News and Events 2017

Performing the Victim Label:
Trafficked Women, Resilience and the Spaces of German Criminal Law

Monday 27th November 2017,
Ground floor, Main Building,
Aston University

Performing the Victim Label:
Trafficked Women, Resilience and the Spaces of German Criminal Law
Dr Sharron A. FitzGerald

Abstract: In this paper, I discuss my qualitative study of German law and policy responses to human trafficking and prostitution. The data I present in this article are a subset based on in camera participant observations of judges deposing women who are witnesses in criminal proceedings against their traffickers. I use my analysis to develop and inform an different account of trafficked women’s experiences–one that prioritises the material and discursive insights offered by focusing on their narrative accounts of their ‘lived’ experiences of trafficking. By concentrating upon trafficked women’s words, I contribute to interdisciplinary, feminist work that acknowledges the complex interconnections of vulnerability and agency in their lives but rejects essentialised accounts of their identities as ‘victims’. My approach concentrates on how the criminal law’s construction–and privileging–of gendered notions of ‘real’ and ‘ideal’ victims of trafficking is both a site of trafficked women’s subordination and a source of their agency. Normative discourses about ‘real’ trafficked women created a specific narrative environment shaping how my research participants could speak about their lives. And yet, I argue they did not completely define it. Drawing on Judith Butler’s analysis of the complex transactions between subjectification and subversive agency and emerging debates in the health arena in psychosocial theory on resilience I ask: How do my research participants engage with and manipulate the law’s own institutional gender logic to assume representational authority of their identity? In order to answer this questions, it is necessary to unravel the delicate equilibrium between things they must convey to the judge and those things that must not be spoken before the court if they are to ensure continued state support as victims of trafficking. I argue the process of arranging their performance of self provides an archetype of Butler’s (1993; 1997, 2000) interpretation of assujetissement–the process of becoming subordinated by power and well as the process of becoming a subject. This process illuminate how my research participants construct their narratives in the context of a particular times and places using particular themes and plot lines. I submit the ability to be responsive to the court’s expectations from within its own hegemony is an expression of their agency and developing resilience.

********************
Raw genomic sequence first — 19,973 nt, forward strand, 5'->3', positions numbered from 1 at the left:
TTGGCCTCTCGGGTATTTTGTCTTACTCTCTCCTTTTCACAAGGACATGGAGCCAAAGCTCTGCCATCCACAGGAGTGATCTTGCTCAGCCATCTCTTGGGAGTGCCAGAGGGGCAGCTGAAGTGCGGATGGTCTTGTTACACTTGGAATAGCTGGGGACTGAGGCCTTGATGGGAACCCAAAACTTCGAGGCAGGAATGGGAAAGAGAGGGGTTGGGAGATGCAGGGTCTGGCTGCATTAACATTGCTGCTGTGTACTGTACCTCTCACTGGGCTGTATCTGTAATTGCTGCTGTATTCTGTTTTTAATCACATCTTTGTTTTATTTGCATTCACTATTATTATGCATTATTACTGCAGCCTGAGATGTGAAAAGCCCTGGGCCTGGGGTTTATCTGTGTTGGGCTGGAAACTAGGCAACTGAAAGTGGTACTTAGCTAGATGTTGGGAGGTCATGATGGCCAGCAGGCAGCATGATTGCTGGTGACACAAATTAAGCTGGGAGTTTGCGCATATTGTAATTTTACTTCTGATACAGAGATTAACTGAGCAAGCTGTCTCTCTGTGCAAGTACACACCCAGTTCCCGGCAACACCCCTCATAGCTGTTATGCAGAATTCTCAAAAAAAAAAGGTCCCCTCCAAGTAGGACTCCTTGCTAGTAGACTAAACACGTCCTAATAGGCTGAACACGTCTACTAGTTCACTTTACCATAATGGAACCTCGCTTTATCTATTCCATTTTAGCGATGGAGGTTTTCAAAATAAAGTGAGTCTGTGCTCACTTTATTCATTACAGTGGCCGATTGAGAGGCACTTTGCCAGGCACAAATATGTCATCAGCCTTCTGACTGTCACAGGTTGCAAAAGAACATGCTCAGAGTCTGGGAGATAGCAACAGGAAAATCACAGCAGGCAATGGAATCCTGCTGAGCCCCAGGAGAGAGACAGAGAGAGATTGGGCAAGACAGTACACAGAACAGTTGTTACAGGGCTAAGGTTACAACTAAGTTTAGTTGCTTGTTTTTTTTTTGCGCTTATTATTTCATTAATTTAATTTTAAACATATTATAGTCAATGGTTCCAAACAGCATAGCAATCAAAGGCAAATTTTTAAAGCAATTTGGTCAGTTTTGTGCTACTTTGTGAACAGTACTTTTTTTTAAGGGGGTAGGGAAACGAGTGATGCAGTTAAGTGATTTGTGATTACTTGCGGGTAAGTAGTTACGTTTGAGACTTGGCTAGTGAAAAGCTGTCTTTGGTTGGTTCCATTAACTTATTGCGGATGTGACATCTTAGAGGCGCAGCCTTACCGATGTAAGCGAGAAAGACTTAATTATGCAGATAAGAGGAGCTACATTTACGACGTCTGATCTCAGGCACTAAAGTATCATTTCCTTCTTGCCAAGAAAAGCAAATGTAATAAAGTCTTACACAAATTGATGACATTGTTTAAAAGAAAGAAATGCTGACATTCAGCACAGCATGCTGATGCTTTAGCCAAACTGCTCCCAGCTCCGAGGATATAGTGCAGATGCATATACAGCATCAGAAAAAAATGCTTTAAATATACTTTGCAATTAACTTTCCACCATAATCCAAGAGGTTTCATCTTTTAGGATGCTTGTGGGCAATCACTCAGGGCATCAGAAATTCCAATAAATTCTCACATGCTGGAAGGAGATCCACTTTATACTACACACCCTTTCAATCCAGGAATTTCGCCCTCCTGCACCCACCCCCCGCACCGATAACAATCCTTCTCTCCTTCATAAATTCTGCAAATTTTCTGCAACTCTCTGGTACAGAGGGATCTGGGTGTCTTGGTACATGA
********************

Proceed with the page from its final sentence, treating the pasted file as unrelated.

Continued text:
Biography: Dr Sharron A. FitzGerald teaches in gender and migration studies at Ludwig-Maximilian University, Munich, Germany. She is a Research Fellow at the International Victimology Institute at Tilburg University, The Netherlands. Her research interests are interdisciplinary, including gender, human smuggling and trafficking, prostitution, social justice, neo-liberal governance and securitisation. Sharron is a member of EU funded project ‘ProsPol’ that examines features and effects of prostitution policies at the European, national and local levels.

Researching and Making an Impact with ‘Hard to Reach’ Groups 

Wednesday 29th November 2017,
14:00 – 16:00,
Cadbury Room,
10th Floor, North Wing,
Main Building,,
Aston University

Places are free but registration is essential

Speakers: Dr Sharron FitzGerald (Distinguished Visitor, Ludwig-Maximilian University, Munich); Dr Katy Pilcher (Aston University) & Dr Demelza Jones (Aston University)

This workshop will draw from Dr Sharron FitzGerald’s research in which she has interviewed human traffickers, women who have been trafficked, as well as dedicated NGOs, anti-trafficking and prostitution police units, state prosecutors and judges, regarding their approach and understanding of the legal prosecution process in Germany. Dr Katy Pilcher will reflect upon her research with sex workers; performers and spectators in erotic dance venues marketed towards women customers in the UK; and practitioners of ‘orgasmic meditation’ in London and New York. Dr Demelza Jones will speak about her research with migrants and other politically marginalised groups.
The workshop will include discussions surrounding issues of access and gatekeeping, the research process, and the ethics and political implications of characterising people as ‘hard to reach’ or ‘vulnerable groups’ in constructing research agendas, during the research process, and in impact and dissemination activities.
The workshop is interactive – please come along ready to share insights from your own research or future research ideas.

Places are free but registration is essential as space is limited, please RSVP for a place to Dr Katy Pilcher: k.pilcher@aston.ac.uk ASAP.

Dementia and Cultural Narratives Symposium

8th - 9th December 2017,
Aston University

Flyer for Dementia and Cultural Narratives Symposium Event